On the other hand, the dorsal RHV root approach is a caudal approach that makes use of the characteristics of laparoscopic surgery, and there are some reports [Figure 4]. As an approach for right posterior sectionectomy, Honda et al.[10] proposed a caudate lobe-first approach, a caudal approach technique in which the caudate lobe is transected on the dorsal side of the right Glissonean pedicle. After dividing the posterior Glissonean pedicle, the liver parenchyma of the ventral side of the hepatic hilum is separated by exposing the RHV in the center of the cutting plane. By checking the RHV rising from the IVC at this time, an appropriate hepatic transection plane can be selected. It is relatively easy to expose RHV in the dorsal visual field of the liver, and it has been reported to secure the excision of S7 by making it a characteristic. Ome et al.[25] proposed that when performing segmentectomy of segment 7, the Glissonean pedicle of segment 7 is dissected by the intrahepatic Glissonean approach, and the RHV should then be exposed from the root to the periphery. The parenchyma between the RHV and the demarcation line is transected from the dorsal side. Lee et al.[26] also reported a similar method as hepatic vein-first approach for liver resection in segment 7.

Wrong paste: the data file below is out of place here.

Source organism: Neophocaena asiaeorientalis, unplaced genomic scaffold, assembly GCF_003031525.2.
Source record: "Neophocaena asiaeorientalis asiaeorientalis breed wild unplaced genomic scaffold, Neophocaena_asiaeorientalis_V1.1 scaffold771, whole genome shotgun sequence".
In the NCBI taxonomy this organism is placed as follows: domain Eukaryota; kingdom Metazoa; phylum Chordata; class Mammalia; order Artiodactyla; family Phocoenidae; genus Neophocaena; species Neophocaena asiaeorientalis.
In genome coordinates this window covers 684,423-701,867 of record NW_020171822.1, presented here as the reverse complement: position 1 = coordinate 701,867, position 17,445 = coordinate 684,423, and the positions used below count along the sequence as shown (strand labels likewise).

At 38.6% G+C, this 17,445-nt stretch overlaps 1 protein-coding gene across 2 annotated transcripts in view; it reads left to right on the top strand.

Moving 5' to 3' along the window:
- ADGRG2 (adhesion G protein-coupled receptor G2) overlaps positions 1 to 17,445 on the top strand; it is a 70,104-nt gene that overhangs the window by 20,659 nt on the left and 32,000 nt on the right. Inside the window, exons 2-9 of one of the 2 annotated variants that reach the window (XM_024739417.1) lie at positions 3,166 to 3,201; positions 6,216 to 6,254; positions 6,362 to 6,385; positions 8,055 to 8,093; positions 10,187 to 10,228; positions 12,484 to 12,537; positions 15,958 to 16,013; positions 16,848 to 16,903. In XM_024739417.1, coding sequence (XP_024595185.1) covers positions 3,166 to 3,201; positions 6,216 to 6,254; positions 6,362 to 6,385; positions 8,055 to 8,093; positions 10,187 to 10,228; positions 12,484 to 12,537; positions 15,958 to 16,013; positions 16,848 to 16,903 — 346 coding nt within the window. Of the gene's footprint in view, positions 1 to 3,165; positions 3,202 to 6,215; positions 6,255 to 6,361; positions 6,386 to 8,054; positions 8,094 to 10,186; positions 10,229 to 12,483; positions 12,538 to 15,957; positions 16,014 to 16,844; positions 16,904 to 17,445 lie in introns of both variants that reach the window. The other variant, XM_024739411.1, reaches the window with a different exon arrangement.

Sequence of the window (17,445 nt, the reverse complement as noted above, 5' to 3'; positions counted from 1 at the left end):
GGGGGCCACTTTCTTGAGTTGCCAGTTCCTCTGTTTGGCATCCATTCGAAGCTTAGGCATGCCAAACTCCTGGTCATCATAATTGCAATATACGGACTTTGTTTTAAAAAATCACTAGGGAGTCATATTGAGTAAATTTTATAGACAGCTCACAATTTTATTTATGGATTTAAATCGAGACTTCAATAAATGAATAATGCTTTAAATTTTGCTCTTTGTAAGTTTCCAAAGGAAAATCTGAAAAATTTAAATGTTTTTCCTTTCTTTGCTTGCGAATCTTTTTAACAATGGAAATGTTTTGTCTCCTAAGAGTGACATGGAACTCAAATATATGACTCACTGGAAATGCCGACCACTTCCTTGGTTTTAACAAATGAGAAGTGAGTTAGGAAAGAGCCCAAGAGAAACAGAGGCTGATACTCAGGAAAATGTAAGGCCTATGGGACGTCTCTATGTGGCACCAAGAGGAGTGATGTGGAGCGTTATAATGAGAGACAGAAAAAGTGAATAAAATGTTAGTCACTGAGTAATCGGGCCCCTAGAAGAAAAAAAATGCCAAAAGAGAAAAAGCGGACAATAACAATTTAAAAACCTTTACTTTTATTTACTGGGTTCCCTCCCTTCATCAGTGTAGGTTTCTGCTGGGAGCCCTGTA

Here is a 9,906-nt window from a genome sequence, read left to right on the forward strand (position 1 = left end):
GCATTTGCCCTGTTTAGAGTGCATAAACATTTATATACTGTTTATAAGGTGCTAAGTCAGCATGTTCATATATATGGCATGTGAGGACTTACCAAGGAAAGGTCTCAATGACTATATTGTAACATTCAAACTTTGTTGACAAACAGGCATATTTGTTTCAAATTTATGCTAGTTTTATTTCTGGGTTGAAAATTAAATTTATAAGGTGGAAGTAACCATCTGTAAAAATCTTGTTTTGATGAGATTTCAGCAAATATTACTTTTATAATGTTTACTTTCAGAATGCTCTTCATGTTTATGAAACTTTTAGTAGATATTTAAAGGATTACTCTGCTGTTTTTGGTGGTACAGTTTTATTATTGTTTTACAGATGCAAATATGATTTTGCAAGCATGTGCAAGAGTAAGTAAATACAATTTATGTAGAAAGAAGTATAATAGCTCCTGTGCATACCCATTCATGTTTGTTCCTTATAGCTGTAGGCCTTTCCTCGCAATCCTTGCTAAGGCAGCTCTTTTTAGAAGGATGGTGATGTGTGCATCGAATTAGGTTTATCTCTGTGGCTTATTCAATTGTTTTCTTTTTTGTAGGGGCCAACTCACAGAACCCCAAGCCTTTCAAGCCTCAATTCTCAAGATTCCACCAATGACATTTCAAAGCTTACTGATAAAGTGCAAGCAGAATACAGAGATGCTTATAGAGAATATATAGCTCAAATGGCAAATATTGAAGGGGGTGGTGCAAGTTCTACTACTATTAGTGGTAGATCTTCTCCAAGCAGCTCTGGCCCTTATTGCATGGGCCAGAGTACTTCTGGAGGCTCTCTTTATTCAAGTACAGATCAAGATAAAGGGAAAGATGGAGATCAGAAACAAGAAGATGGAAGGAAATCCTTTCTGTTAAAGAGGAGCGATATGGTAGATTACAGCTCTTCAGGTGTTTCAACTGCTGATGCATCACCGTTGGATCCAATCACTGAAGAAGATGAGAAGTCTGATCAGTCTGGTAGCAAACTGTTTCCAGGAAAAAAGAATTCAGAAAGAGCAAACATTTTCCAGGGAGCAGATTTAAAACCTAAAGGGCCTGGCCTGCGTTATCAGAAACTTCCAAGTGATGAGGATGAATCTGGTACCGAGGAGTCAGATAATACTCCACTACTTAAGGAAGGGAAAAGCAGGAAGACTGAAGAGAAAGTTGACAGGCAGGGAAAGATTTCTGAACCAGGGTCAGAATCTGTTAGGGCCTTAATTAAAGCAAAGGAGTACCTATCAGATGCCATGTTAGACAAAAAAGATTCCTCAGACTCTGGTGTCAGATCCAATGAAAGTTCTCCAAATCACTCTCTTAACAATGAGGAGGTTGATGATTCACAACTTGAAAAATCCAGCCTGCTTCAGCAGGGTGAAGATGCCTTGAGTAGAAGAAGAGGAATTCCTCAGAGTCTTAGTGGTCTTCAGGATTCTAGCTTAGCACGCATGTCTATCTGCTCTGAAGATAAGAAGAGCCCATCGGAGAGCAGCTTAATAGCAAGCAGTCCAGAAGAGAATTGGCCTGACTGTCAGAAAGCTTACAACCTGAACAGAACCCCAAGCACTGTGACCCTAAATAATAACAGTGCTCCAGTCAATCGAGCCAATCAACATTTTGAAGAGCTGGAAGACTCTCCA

Figure 4. Approaches to RHV. A: cranial approach; B: dorsal approach. RHV: right hepatic vein; IVC: inferior vena cava

    Hepatic vein-guided liver resection